Well, they don’t, exactly, but here’s the deal:
From Sapiens, a journal of Anthropology/Everything Human:
Pepper is a white, semi-humanoid robot, about the size of a 6-year-old, made by Tokyo-based SoftBank Robotics. You may have seen him working in a bank or a hotel, or being interviewed by Neil deGrasse Tyson. According to the company, Pepper was designed “to be a genuine day-to-day companion whose number one quality is his ability to perceive emotions.” Pepper uses cameras and sensors to detect a person’s facial expression, tone of voice, body movements, and gaze, and the robot reacts to those—it can talk, gesture, and even dance on wheels.
How does Pepper care?
Pepper and other emotional robots are particularly designed, for example, to make eye contact and study how we gaze back at them. “This actually evokes a feeling that the machine even cares about us,” says Hirofumi Katsuno, White’s colleague at Doshisha University in Kyoto, Japan. “The machine tries to understand me or understand us.” Depending on your cultural perspective, being stared at by a machine might seem like an intrusion or it might evoke a sense of comfort, as if someone is kindly watching over you. “The Rise of Emotional Robots” at Sapiens
Of course, that that’s not true. Pepper is not a human being and is not watching over you. Cameras and sensors are responding to your metabolism and physiology and a programmed response is generated.
Critics of the emotional robotics industry say that the view of emotions (assumed in the industry to be only six) is oversimplified and that the robots are likely to promote stereotypes.
It’s hard to know what else they could do, as they won’t be experiencing any emotions themselves.
The Sapiens article is accompanied by a podcast featuring Jennifer Robertson, a professor of anthropology and of the history of art at the University of Michigan, Ann Arbor, and Hirofumi Katsuno, an associate professor in the department of media, journalism, and communications at Doshisha University, Kyoto.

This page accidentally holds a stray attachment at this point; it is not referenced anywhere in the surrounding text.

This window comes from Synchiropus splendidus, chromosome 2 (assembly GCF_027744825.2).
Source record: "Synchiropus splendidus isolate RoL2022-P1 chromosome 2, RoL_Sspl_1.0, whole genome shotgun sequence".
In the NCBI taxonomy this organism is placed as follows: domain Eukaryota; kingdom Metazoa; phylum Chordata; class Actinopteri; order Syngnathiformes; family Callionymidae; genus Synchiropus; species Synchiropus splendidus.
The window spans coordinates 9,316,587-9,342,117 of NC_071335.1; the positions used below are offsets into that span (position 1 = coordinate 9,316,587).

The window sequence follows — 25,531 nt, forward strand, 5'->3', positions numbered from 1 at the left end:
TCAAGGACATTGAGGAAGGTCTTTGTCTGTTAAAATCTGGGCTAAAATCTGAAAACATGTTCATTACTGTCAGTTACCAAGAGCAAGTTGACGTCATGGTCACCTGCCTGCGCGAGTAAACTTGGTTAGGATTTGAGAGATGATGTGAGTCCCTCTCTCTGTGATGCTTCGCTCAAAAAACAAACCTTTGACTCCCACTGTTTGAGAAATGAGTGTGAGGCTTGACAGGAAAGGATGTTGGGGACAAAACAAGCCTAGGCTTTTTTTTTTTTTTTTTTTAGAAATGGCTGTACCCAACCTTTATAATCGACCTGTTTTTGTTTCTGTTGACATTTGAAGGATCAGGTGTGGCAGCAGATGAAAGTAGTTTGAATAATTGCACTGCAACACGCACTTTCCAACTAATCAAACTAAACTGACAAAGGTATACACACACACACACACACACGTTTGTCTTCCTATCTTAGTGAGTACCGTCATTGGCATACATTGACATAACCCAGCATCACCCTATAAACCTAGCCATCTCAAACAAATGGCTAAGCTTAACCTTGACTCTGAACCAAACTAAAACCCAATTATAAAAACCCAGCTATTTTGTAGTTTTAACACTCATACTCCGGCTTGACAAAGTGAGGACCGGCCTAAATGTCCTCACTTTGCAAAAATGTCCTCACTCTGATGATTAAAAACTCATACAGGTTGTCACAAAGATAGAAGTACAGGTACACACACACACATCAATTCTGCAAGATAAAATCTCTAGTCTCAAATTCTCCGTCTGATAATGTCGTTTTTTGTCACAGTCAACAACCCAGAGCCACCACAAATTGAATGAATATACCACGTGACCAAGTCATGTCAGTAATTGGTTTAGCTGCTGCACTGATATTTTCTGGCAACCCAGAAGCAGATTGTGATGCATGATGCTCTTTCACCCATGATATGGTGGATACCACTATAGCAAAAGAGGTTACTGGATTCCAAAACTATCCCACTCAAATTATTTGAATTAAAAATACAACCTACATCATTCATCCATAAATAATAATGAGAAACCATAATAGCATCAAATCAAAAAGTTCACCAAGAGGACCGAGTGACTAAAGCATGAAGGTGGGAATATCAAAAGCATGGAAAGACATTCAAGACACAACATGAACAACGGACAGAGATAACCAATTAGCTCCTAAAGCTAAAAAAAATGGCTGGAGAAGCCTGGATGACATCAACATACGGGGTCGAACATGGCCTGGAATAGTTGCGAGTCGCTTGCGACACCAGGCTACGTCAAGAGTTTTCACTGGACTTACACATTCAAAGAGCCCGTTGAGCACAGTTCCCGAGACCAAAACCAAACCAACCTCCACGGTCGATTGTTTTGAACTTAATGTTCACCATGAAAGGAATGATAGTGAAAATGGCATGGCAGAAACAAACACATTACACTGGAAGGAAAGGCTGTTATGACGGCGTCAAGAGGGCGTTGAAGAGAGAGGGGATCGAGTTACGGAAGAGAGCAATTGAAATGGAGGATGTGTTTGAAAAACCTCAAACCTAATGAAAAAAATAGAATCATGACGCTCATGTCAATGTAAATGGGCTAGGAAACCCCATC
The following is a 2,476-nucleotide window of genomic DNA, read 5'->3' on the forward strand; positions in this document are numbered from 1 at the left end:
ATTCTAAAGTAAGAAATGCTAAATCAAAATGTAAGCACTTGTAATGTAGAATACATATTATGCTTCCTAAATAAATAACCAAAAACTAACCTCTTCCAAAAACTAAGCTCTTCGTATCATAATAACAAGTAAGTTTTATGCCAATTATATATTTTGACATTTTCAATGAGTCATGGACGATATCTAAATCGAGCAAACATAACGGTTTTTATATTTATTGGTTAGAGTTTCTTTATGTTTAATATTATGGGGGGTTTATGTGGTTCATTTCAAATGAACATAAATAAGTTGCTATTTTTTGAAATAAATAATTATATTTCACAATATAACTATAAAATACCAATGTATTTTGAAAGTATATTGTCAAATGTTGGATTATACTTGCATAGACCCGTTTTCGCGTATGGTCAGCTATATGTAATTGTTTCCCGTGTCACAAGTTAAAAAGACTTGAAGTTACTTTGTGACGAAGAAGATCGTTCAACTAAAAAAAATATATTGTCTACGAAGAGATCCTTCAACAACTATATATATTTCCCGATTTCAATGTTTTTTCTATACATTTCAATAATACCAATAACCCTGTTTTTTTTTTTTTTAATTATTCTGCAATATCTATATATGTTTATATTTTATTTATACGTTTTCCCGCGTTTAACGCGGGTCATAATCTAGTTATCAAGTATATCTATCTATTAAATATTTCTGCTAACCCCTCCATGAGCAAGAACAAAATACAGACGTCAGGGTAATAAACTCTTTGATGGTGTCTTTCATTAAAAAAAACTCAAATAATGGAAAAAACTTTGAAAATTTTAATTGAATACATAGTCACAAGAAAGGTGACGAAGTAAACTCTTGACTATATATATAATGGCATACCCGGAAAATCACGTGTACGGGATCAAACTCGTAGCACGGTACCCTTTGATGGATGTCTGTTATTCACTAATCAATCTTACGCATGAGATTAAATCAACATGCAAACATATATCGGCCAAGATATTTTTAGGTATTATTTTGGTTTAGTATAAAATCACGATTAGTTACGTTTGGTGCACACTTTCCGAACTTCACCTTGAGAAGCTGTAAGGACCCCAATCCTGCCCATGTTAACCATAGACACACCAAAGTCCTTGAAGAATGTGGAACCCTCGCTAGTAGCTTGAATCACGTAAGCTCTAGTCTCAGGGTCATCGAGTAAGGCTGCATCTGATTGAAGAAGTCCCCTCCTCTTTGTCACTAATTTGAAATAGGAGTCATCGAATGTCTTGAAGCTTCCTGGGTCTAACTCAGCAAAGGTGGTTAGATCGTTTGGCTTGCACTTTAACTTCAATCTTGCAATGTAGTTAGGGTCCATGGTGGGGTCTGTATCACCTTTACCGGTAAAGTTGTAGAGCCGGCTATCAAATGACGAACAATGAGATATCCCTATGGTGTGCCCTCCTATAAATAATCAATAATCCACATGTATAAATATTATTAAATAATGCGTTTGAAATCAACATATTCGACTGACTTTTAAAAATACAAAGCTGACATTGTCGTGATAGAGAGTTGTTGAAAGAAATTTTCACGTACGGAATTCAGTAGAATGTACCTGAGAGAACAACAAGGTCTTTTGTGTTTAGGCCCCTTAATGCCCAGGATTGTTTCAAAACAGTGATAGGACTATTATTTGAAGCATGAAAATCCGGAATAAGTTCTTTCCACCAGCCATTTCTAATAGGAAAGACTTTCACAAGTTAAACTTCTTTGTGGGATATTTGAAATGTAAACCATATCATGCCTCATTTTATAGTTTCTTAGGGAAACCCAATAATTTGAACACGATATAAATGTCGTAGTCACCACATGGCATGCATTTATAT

On a practical note, robots may help to bridge the elder care gap but mainly by doing tasks that a senior can no longer do Denyse O’Leary, “How do robots “care”?” at Mind Matters TodayMore.
See also: Can machines be persons? What would the real effect of legal personhood for machines be? For some, it’s a moral issue: sociologist and futurist James Hughes considers existing rights language to be “often human-racist” and “unethical.”
Google branches out into politics Unfortunately the only political model it would likely know is: One-party state The unchallenged manipulation of search engine results during elections is a new phenomenon made possible by the domination of the internet by a few big players.
3 Replies to “How do emotional robots “care”?”
“Critics of the emotional robotics industry say that the view of emotions (assumed in the industry to be only six) is oversimplified and that the robots are likely to promote stereotypes.”
And this is different from human actors in plays and movies how? And of course politicians and other salesmen.
We react to a well done (and fake) performance by imagining that the actor really is trying to interact with us as a fellow human being who shares our feelings. So in most cases, the person/machine appealing to our emotions is merely a trained faker. Robots are also trained fakers.
My concern is that robots will (within my lifetime) get good enough to actually replace interactions with real people. We’re already socially isolated enough. Then there’s the robots that are being designed to allow safer sex than with actual prostitutes…an interesting future awaits us…
“I can predict the future by assuming that money and male hormones are the driving forces for new technology. Therefore, when virtual reality gets cheaper than dating, society is doomed.”
— Dogbert, October 14 1994